- Redetermination of (acetonitrile-κN)dicarbon-yl(η(5)-cyclo-penta-dien-yl)iron(II) tetra-fluoridoborate (2012)
- The crystal structure of the title compound, [Fe(C5H5)(CH3CN)(CO)2]BF4, of which only the coordinates of the non-H atoms of the cation have previously been reported [Fadel et al. (1979 [triangle]). Z. Anorg. Allg. Chem. 453, 98–106] has been redetermined. The FeII atom in the complex cation is coordinated by a cyclopentadienyl ring, two carbonyl ligands and an acetonitrile molecule displaying a three-legged piano stool structure. Three of the four F atoms of the BF4 − anion are disordered over two sets of sites, with a site-occupancy factor of 0.709 (10) for the major occupied site.
- Silyl chalcogenolates: synthesis, reactivity and transition metal complexes (2006)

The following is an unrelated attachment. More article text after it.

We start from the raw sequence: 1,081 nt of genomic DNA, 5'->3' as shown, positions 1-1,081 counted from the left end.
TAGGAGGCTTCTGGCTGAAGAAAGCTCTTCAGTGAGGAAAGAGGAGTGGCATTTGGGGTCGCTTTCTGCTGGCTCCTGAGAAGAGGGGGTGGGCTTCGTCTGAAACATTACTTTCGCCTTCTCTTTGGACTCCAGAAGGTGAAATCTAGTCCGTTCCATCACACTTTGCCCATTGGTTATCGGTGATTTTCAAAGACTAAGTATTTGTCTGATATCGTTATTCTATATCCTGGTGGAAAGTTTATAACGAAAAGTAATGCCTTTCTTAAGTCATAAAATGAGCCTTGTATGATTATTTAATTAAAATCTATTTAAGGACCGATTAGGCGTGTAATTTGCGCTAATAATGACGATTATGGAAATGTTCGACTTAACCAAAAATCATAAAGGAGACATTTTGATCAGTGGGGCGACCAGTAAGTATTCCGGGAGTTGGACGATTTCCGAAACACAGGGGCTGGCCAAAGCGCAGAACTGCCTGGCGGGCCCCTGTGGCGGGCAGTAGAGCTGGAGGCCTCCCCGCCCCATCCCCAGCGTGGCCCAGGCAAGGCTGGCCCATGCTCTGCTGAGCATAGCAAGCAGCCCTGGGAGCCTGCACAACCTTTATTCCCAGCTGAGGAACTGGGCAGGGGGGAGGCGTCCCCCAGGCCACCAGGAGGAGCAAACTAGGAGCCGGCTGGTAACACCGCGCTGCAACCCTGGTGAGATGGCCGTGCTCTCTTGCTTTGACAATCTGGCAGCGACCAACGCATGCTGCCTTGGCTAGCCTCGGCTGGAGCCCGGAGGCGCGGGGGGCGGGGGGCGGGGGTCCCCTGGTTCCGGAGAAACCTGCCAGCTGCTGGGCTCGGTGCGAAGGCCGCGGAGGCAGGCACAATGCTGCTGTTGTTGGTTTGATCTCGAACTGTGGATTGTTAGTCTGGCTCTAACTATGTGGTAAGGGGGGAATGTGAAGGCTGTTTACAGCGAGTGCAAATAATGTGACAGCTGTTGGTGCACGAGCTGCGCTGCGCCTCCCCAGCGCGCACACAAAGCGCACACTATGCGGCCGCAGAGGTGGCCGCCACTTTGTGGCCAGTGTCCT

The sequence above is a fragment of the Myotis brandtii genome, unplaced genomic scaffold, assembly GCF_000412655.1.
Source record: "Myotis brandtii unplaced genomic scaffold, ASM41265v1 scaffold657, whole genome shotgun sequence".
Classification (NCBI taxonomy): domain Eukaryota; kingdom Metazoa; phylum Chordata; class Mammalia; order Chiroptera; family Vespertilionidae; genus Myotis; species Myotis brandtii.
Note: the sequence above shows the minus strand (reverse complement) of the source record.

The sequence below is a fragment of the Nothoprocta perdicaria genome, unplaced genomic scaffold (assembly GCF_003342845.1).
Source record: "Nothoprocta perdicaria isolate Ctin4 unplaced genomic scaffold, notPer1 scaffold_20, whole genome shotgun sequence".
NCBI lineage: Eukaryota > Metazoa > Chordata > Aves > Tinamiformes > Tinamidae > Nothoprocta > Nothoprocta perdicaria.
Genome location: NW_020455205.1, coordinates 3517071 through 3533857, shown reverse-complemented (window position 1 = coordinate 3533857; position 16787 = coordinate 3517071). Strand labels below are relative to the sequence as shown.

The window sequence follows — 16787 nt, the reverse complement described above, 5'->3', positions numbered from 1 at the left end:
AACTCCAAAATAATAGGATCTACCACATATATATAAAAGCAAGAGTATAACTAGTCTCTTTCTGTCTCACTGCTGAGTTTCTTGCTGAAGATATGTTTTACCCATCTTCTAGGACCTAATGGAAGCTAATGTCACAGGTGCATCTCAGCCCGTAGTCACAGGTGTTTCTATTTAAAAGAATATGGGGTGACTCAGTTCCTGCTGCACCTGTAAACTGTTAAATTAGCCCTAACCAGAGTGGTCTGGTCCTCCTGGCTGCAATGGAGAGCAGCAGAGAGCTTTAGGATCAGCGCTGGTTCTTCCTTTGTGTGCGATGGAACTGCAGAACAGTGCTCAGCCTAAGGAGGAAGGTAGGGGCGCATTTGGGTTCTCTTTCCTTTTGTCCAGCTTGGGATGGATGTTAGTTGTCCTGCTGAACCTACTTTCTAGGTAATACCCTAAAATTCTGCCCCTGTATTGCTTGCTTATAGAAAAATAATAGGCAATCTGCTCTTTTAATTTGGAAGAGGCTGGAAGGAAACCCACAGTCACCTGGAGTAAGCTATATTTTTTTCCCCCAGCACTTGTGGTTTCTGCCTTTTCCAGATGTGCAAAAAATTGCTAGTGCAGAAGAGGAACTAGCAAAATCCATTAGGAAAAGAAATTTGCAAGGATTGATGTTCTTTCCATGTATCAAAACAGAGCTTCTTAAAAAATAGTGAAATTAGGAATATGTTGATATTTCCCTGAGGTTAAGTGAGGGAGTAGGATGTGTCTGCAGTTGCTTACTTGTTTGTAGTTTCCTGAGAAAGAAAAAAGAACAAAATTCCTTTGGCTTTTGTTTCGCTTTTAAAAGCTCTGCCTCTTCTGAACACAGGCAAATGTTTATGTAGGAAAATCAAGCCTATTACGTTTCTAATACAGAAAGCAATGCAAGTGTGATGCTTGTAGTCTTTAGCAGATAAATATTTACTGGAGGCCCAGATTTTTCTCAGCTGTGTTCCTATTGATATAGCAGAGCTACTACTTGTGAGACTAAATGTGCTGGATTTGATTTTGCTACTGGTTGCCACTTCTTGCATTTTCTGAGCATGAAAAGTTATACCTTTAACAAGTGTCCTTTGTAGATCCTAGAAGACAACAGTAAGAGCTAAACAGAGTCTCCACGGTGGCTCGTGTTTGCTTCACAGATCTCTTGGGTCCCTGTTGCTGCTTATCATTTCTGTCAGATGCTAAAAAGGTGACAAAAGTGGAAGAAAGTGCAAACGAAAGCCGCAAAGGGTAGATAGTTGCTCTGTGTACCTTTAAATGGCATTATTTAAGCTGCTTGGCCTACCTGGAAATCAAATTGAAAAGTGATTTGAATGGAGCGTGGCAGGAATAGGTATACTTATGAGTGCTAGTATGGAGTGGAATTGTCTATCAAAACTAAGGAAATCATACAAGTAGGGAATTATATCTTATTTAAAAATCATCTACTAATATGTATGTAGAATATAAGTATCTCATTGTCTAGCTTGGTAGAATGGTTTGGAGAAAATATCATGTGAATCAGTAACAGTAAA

- Chalcogen-based species are common ligands in transition-metal chemistry and display a variety of coordination modes. Like alkyl- and arylchalcogenolates, silylchalcogenolates are able to stabilize transition-metal complexes. Metal chalcogenolates LnM-ESiR3 with small organic residues R can serve as precursors for larger metal–chalcogenide clusters, which can be accessed by cleaving the E-Si bond. Furthermore, large silyl residues at the chalcogen atom serve to kinetically stabilize reactive systems. To explore the diverse chemistry of this class of compounds, a number of different silyl chalcogenolates were synthesized, including the sodium siloxide Ph2MeSiONa and the chalcogen derivatives of the extremely sterically hindered silyl residues tBu2PhSi- und tBu3Si-. The anionic silyl species tBu2PhSiNa and tBu3SiNa nucleophilically degrade elemental chalcogens (S, Se, and Te), thus producing the silyl chalcogenolates tBu2PhSiENa and tBu3SiENa (E = S, Se, Te). The chemical and structural properties of these compounds were studied. Protonolysis produces the corresponding chalcogenols tBu2RSiEH, while oxidation leads to the dichalcogenides tBu2RSiE-ESiRtBu2 (R = tBu, Ph; E = S, Se, Te). Oxidative addition of the dichalcogenides to metal centers in low oxidation states offers one route to chalcogenolate complexes. To investigate the realm of this approach, three oligochalcogen compounds R3SiE-E′n-ESiR3 were synthesized. The tetrasulfane tBu3SiS-S2-SSitBu3 and the chalcogen(II)dithiolates (tBu3SiS)2Se and (tBu3SiS)2Te were produced, and their stability was investigated. The direct comparison of isoelectronic species allows for a deeper understanding of their similarities and differences. The silanides R3Si– can be considered as anionic phosphane analogues in which a phosphorus atom has been formally replaced with a Si– unit. Phosphanylborhydrides R2BH3P– also belong to this isoelectronic series. The same analogy holds true for the chalcogen derivatives related to the phosphane chalcogenides R3P=E. With this in mind, complexes of the CpFe(CO)2 fragment with the different isoelectronic ligands were synthesized and compared. The silyl-based ligands were found to be the strongest donors of the two isoelectronic series. The differences in donor strength were roughly twice as large for the nonchalcogen species as for the chalcogen-based ligands. To further investigate the chemistry of transition-metal silyl chalcogenolate complexes, the coordination behavior of the chalcogenolates tBu2RSiE– (R = tBu, Ph; E = S, Se, Te) was studied. Salt metathesis of silyl thiolates with appropriate metal halides leads to the multinuclear complexes [Cu(SSitBu2Ph)]4 and [ZnCl(SSitBu3)(THF)]2. Metathesis products were identified in the reactions of BrMn(CO)5 with one or two equivalents of tBu3SiSNa(THF)2. Diproporationation of these compounds leads to dimeric Mn(I)Mn(II) complexes. The crystal structure of the dinuclear disproportionation product [(CO)3Mn(mu-SSitBu3)3Mn(SSitBu3)]– displays a terminal tBu3SiS– ligand, which coordinates with a Mn-S-Si angle of 180°. This geometry indicates that the thiolate can be considered as a six-electron donor (2 sigma e–, 4 pie–), analogous to the cyclopentadienyl ligand. Photoinduced oxidative addition of the dichalcogenides to Fe(CO)5 leads to the dimeric complexes [(CO)3Fe(ESitBu3)]2 (E = S, Se, Te). The tellurolate complex forms quantitatively within 8 h. The thiolate complex, on the other hand, is formed slowly over a period of six months. IR-spectroscopic investigation of the CO vibrations of the three homologous complexes indicates that the tellurolate is the strongest donor of the series.